There is the idealized New York the world sees on film, and then there is the real New York the people live out every day. And no one lives it more fully than a young person whose greatest, and sometimes only, resource is their own resilience.
Seven young New Yorkers, all born in the latter half of the 1990s, openly share their personal stories in Undesirable Elements: Generation NYZ. In a spoken word presentation that has the cadence of 1960s Beat poetry, all of the artists show that, no matter how different their stories are, they are united in their questioning if anyone else can understand what they are going through.
The artists begin by telling their parents' and grandparents' stories, and how they tie in with New York City's history, including the Great Migration between 1916 and 1970 during which 6 million African-Americans moved out of the rural South to other parts of the country. All of these historical details show the continuity of how New York has always brought people from different walks of life together in ways that are unimaginable anywhere else.
In elementary school when the World Trade Center was attacked and in middle school when the housing bubble burst, all seven young people have lived through trying times on both a personal and national level. They tell of their struggles with immigration, depression, gender identity, homelessness and bullying, all without a trace of self-pity. Throughout their narratives, the audience realizes that, what with the ever-present cell phones, social media and “promposals”, it is very lonely to be a teenager when you can not even have a pair of new shoes.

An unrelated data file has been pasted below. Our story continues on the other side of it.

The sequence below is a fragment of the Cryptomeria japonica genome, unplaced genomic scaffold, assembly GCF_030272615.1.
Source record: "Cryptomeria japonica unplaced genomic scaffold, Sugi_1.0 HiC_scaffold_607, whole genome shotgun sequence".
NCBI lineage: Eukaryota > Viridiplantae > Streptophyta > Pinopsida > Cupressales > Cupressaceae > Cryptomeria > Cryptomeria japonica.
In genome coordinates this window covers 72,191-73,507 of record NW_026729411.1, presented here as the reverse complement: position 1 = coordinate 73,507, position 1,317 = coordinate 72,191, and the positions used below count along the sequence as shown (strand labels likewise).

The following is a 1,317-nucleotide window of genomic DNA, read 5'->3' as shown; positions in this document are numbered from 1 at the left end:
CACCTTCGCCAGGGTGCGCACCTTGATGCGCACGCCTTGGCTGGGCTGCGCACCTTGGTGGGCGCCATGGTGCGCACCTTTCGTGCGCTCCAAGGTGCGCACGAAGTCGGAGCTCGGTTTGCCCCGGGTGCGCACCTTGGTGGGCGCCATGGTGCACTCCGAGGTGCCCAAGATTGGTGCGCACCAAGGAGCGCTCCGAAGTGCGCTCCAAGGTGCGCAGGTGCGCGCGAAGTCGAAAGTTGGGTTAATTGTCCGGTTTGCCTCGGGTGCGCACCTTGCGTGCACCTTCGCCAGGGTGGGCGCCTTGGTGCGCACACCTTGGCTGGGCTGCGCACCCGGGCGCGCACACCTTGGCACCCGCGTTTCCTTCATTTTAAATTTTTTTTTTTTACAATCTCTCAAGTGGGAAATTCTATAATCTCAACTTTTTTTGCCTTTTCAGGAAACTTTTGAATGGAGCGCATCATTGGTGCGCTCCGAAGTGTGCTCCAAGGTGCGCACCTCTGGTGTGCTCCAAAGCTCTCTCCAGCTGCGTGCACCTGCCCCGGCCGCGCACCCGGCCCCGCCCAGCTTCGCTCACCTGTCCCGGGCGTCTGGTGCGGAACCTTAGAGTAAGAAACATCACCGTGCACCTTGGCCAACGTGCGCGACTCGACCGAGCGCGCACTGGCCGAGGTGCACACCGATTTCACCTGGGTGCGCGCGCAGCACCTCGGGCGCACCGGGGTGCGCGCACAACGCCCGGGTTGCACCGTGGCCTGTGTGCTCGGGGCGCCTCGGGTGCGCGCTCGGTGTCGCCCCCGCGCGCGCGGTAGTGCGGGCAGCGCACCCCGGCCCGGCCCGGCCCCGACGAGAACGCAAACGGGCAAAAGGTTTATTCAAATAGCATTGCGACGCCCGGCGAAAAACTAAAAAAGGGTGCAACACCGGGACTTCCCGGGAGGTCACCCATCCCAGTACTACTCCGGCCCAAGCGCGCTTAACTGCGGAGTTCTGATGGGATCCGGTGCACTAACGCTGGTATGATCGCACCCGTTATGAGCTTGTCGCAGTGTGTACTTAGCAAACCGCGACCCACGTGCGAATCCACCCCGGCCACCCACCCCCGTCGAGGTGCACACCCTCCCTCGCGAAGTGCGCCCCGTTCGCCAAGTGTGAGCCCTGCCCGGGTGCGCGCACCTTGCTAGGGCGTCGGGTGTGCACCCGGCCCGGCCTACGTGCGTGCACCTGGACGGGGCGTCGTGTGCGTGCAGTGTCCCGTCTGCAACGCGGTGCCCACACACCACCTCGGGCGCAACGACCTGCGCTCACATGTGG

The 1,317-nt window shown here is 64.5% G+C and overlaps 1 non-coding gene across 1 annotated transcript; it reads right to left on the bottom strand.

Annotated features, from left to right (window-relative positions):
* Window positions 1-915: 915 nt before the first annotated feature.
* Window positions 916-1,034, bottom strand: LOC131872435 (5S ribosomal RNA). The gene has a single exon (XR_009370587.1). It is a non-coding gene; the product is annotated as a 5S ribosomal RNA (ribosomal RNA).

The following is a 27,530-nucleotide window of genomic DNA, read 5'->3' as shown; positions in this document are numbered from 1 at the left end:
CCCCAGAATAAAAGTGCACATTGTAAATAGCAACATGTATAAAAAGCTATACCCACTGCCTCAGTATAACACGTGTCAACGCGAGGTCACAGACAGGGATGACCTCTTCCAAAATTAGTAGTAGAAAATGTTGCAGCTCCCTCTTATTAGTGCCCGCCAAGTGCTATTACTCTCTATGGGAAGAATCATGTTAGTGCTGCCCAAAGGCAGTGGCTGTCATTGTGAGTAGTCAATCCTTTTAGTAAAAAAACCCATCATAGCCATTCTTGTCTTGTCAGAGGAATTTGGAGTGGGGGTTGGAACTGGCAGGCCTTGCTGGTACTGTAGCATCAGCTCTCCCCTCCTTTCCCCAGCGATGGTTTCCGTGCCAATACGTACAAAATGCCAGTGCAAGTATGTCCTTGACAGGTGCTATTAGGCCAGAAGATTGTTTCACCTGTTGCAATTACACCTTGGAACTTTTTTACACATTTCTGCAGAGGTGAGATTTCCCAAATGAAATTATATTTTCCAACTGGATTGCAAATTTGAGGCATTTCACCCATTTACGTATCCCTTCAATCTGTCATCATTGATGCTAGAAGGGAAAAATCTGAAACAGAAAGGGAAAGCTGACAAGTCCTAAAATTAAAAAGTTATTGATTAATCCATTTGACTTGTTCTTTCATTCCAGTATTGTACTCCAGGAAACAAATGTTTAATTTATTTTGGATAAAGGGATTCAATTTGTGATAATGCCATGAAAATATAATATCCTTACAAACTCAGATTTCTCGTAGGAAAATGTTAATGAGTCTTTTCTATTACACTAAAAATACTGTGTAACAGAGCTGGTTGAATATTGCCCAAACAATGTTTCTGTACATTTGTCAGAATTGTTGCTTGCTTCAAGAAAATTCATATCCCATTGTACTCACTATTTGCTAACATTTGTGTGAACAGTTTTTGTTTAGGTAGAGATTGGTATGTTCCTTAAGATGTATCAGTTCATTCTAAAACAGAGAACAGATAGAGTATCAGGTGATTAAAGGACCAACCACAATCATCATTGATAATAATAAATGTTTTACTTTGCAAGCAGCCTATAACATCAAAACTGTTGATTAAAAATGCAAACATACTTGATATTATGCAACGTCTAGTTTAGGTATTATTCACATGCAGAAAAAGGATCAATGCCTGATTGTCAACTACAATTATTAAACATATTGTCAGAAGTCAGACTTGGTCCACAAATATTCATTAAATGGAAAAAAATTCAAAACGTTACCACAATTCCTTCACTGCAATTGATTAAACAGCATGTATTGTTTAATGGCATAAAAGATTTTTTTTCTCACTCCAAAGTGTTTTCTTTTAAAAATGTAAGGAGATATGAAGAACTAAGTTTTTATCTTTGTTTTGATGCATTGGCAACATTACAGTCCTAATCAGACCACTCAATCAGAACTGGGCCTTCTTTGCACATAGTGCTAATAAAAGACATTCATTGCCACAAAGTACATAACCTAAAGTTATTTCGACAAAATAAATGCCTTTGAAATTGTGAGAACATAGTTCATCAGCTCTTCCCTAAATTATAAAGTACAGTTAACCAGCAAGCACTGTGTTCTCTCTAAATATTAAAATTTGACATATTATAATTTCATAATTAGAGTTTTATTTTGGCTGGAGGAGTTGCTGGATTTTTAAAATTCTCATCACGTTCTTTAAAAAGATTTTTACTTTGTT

The cast weaves in cultural details from their families and communities, which are collectively of Black, Mexican-American, Nuyorican, Caribbean, South Asian and European culture and heritage. They tell their narratives in English laced with Spanish, French, Patois and Urdu. They give their audience a living anthology of New York for its youngest generation, and it is a marvel to see how much they have to say at such a young age, all while knowing that being of a young age is part of why they note so much of what happens to them and around them.
This production is recommended for ages 12 and up, and I saw many school-aged children in the audience listening raptly to a 70-minute show that relied mainly on spoken word. That is a powerful work of art.
The show is conceived by Ping Chong, and written and directed by Sara Zatz and Kirya Traber in collaboration with the cast including Edwin Aguila, Monica Victoria Tatacoya Castañeda, Syl (Andrea) Egerton, Mohammad Murtaza, De-Andra Pryce, Porscha Polkahantis Rippy and Rafael Rosario. The production team includes Marika Kent (lighting design), Katherine Freer (projection design), Courtney Golden (production associate) and executive director Bruce Allardice.